The End of 'Game of Thrones' is More 'Star Wars'

David Benioff D B Weiss

The two people most responsible for the success of HBO’s ‘Game of Thrones’ are taking their talents to a galaxy far, far away.

If you’re a high-level creative working in Hollywood, you’re either working on the next Netflix series or you’re getting a Star Wars trilogy. At least, that’s what we can glean from today’s announcement by Lucasfilm that David Benioff and D.B. Weiss — the showrunners of Game of Thrones — will be writing and producing their own series of Star Wars films.

According to the statement released by the studio, these new films “will be separate from both the episodic Skywalker saga and the recently-announced trilogy being developed by Rian Johnson, writer-director of Star Wars: The Last Jedi.”

“David and Dan are some of the best storytellers working today,” said Kathleen Kennedy, president of Lucasfilm. “Their command of complex characters, depth of story and richness of mythology will break new ground and boldly push Star Wars in ways I find incredibly exciting.”

“In the summer of 1977 we traveled to a galaxy far, far away, and we’ve been dreaming of it ever since,” Benioff and Weiss said in a joint statement. “We are honored by the opportunity, a little terrified by the responsibility, and so excited to get started as soon as the final season of Game of Thrones is complete.”

No release dates have been set and beyond the operative term “series,” we aren’t entirely sure how many movies we’re talking about here. What we can discern is that Weiss and Benioff are in for more than one Star Wars film and like Rian Johnson, are being given some free reign over their part of the Star Wars universe.

Here’s what I can tell you, having covered Weiss and Benioff closely over the years with Game of Thrones: they’re great when it comes to direct adaptations of existing work. The first four seasons of Game of Thrones, adapted directly from the books by George R.R. Martin, are the crown jewels of modern TV drama. Beyond that, they’ve struggled a bit. And their track record elsewhere in the world of big-budget cinema is shaky, at best. Prior to taking on Thrones, Benioff’s two most notable credits were as a writer on Wolfgang Peterson’s 2004 sword-and-sandals epic Troy and 2009’s X-Men Origins: Wolverine. The latter of which is considered to be one of the worst superhero films of all-time, though the reason behind its putrid final product is still the source of much speculation. Placing the blame on Benioff feels a bit misguided, as the film would later go through a number of post-production issues that left its final cut marred by having too many cooks in the kitchen. That said, even the success of Game of Thrones does not completely wipe away the stench of mediocrity on his previous cinematic work.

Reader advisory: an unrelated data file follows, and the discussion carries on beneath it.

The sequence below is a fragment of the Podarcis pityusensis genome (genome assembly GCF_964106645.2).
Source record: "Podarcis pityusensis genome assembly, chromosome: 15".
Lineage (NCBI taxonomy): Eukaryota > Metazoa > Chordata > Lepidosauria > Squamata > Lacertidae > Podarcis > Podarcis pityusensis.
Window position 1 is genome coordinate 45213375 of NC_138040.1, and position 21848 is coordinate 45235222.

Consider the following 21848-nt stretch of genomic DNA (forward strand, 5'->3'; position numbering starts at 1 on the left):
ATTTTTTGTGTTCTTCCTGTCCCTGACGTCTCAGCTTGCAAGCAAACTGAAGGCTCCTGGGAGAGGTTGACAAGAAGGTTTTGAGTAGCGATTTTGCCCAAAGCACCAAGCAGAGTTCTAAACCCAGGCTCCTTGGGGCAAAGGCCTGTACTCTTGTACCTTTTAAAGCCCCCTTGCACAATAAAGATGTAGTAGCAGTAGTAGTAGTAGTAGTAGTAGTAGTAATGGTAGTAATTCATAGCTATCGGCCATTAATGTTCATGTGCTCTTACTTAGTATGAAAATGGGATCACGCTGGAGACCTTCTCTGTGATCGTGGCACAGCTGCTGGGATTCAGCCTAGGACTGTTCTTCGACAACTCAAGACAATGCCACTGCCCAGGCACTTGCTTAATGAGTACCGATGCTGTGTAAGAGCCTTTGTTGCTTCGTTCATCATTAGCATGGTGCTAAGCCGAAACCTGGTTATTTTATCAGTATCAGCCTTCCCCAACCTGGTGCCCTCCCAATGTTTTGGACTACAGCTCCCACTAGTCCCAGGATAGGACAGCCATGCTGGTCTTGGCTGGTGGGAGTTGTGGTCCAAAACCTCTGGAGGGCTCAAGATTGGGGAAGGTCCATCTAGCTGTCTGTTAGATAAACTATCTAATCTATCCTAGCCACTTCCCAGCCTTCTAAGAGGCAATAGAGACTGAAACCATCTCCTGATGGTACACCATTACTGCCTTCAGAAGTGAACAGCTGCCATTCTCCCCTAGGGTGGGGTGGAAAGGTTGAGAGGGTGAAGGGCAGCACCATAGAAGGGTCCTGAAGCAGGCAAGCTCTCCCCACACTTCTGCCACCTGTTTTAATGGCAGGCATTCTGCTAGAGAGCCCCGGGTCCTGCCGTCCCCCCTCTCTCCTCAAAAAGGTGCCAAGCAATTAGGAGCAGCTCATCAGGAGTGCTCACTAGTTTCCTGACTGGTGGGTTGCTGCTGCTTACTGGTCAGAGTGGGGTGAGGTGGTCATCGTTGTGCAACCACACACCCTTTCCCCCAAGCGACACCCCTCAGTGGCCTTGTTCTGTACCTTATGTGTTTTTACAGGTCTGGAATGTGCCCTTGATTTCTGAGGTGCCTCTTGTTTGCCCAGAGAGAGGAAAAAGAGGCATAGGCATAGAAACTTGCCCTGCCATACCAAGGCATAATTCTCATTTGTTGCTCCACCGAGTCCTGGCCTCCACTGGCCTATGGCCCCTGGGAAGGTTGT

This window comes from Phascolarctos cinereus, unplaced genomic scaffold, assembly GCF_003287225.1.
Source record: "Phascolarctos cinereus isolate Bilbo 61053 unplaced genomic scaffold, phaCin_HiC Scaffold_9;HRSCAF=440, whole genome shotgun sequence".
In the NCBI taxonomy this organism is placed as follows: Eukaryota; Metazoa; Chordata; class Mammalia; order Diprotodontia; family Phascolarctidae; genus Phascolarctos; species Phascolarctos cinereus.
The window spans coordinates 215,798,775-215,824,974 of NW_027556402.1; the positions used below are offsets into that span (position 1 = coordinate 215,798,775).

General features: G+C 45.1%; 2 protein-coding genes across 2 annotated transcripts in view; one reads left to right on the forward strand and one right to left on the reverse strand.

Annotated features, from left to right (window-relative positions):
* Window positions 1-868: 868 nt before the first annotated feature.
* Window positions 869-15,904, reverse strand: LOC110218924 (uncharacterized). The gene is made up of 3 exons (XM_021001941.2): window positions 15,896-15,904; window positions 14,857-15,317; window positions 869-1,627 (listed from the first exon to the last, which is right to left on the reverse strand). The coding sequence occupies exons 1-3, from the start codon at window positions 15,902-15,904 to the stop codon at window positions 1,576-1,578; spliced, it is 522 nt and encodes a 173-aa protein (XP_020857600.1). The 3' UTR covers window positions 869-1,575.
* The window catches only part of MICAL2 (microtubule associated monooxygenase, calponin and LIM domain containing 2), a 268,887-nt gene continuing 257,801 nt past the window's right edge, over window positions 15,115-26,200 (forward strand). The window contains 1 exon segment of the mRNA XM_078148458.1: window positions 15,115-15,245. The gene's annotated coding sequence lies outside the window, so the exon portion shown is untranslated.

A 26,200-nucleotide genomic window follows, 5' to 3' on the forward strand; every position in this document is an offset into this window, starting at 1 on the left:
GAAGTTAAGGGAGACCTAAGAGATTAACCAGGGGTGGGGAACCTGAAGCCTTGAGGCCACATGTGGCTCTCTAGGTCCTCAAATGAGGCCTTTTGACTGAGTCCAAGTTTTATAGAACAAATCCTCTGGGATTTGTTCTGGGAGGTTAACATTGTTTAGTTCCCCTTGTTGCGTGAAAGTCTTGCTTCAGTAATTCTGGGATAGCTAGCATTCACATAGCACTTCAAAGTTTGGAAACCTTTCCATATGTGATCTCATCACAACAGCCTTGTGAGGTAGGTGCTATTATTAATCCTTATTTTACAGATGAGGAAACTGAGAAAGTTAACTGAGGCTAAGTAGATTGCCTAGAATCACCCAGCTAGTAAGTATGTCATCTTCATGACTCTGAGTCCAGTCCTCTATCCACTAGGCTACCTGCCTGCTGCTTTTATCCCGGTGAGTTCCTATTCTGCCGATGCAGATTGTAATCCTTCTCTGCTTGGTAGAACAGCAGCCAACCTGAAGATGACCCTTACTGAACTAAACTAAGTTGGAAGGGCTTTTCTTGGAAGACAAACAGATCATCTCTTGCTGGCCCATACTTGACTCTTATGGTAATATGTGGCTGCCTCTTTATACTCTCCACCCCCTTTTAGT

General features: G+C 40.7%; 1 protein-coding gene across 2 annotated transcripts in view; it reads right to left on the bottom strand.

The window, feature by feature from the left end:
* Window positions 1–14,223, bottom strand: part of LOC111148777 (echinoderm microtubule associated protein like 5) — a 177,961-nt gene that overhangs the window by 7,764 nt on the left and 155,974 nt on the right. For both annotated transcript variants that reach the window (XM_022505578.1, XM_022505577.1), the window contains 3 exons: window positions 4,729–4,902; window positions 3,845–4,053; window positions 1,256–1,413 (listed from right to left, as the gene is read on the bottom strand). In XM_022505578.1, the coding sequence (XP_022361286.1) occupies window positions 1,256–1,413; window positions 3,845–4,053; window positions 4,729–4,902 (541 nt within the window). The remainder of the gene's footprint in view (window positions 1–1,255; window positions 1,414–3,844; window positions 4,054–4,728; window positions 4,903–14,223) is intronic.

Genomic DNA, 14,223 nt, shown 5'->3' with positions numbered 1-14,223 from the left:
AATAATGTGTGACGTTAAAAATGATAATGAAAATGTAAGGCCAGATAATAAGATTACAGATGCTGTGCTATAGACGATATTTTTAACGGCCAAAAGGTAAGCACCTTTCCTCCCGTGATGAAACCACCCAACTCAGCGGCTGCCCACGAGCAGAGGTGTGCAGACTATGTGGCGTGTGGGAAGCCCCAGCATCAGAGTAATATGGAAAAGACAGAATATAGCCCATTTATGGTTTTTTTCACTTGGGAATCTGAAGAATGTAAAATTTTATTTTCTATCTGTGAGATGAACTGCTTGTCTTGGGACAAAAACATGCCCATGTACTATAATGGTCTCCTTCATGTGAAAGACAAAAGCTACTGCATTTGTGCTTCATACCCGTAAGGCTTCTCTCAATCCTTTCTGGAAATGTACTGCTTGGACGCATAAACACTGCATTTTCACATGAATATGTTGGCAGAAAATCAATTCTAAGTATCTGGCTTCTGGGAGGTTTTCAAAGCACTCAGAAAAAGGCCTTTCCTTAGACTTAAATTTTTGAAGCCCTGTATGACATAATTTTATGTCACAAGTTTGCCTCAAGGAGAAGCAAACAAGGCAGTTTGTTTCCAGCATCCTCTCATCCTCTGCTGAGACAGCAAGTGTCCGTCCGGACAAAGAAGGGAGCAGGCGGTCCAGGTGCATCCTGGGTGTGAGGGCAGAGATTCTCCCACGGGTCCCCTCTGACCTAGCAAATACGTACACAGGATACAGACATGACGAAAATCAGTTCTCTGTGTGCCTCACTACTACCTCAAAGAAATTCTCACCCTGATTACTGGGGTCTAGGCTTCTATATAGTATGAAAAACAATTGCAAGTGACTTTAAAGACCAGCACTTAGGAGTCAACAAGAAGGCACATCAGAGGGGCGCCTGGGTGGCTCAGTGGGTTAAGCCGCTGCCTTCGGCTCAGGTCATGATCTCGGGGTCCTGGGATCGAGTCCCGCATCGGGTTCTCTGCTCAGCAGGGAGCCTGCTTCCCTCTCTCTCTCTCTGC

It’s also important to note that Benioff really hit his stride when he teamed up with Weiss, who came to Game of Thrones as a relative unknown. As a team, they’ve been nothing if not a success in the realm of accessible mainstream entertainment. How that comes together to create a Star Wars “series” remains to be seen. It also could lead one to wonder whether or not HBO will carry on with the planned Confederate series that received a ton of backlash last year.

There are, of course, other questions to be answered about these and other planned Star Wars films. Will they feature known characters or branch out into stories yet to be conceived? Will they intersect with the events of the existing saga? Will they exist in the time before, after, or during the Skywalker years? These questions will be answered in time, but not likely until after we’ve seen the end of Game of Thrones in 2019.

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